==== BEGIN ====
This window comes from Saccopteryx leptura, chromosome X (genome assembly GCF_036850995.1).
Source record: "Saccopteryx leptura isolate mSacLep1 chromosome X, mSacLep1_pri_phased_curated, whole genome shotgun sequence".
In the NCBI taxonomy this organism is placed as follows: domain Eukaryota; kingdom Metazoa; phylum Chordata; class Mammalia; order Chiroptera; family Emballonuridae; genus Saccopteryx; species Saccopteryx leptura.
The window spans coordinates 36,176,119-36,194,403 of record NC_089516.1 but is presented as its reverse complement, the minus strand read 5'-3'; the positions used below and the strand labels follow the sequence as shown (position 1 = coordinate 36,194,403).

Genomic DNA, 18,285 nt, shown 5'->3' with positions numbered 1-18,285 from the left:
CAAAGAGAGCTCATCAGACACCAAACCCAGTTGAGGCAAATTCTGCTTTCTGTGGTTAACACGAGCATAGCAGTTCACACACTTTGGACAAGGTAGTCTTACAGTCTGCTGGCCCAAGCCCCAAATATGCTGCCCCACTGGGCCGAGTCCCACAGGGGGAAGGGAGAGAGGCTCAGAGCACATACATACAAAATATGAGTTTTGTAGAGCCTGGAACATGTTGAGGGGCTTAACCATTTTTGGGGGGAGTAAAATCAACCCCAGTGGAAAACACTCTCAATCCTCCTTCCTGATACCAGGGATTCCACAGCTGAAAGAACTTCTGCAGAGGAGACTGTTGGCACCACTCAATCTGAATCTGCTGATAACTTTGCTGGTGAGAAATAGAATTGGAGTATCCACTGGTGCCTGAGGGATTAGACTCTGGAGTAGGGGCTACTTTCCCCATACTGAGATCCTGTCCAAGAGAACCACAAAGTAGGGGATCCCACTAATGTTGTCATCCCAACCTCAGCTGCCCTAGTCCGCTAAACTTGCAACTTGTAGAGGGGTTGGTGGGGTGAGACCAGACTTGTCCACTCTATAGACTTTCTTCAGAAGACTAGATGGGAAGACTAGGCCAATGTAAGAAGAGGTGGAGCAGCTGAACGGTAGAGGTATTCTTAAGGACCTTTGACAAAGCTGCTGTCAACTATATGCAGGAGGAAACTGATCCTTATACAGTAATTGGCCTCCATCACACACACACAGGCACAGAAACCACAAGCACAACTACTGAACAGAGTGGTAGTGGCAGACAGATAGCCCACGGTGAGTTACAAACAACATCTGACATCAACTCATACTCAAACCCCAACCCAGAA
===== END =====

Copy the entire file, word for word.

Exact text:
This window comes from Saccopteryx leptura, chromosome X (genome assembly GCF_036850995.1).
Source record: "Saccopteryx leptura isolate mSacLep1 chromosome X, mSacLep1_pri_phased_curated, whole genome shotgun sequence".
In the NCBI taxonomy this organism is placed as follows: domain Eukaryota; kingdom Metazoa; phylum Chordata; class Mammalia; order Chiroptera; family Emballonuridae; genus Saccopteryx; species Saccopteryx leptura.
The window spans coordinates 36,176,119-36,194,403 of record NC_089516.1 but is presented as its reverse complement, the minus strand read 5'-3'; the positions used below and the strand labels follow the sequence as shown (position 1 = coordinate 36,194,403).

Genomic DNA, 18,285 nt, shown 5'->3' with positions numbered 1-18,285 from the left:
CAAAGAGAGCTCATCAGACACCAAACCCAGTTGAGGCAAATTCTGCTTTCTGTGGTTAACACGAGCATAGCAGTTCACACACTTTGGACAAGGTAGTCTTACAGTCTGCTGGCCCAAGCCCCAAATATGCTGCCCCACTGGGCCGAGTCCCACAGGGGGAAGGGAGAGAGGCTCAGAGCACATACATACAAAATATGAGTTTTGTAGAGCCTGGAACATGTTGAGGGGCTTAACCATTTTTGGGGGGAGTAAAATCAACCCCAGTGGAAAACACTCTCAATCCTCCTTCCTGATACCAGGGATTCCACAGCTGAAAGAACTTCTGCAGAGGAGACTGTTGGCACCACTCAATCTGAATCTGCTGATAACTTTGCTGGTGAGAAATAGAATTGGAGTATCCACTGGTGCCTGAGGGATTAGACTCTGGAGTAGGGGCTACTTTCCCCATACTGAGATCCTGTCCAAGAGAACCACAAAGTAGGGGATCCCACTAATGTTGTCATCCCAACCTCAGCTGCCCTAGTCCGCTAAACTTGCAACTTGTAGAGGGGTTGGTGGGGTGAGACCAGACTTGTCCACTCTATAGACTTTCTTCAGAAGACTAGATGGGAAGACTAGGCCAATGTAAGAAGAGGTGGAGCAGCTGAACGGTAGAGGTATTCTTAAGGACCTTTGACAAAGCTGCTGTCAACTATATGCAGGAGGAAACTGATCCTTATACAGTAATTGGCCTCCATCACACACACACAGGCACAGAAACCACAAGCACAACTACTGAACAGAGTGGTAGTGGCAGACAGATAGCCCACGGTGAGTTACAAACAACATCTGACATCAACTCATACTCAAACCCCAACCCAGAA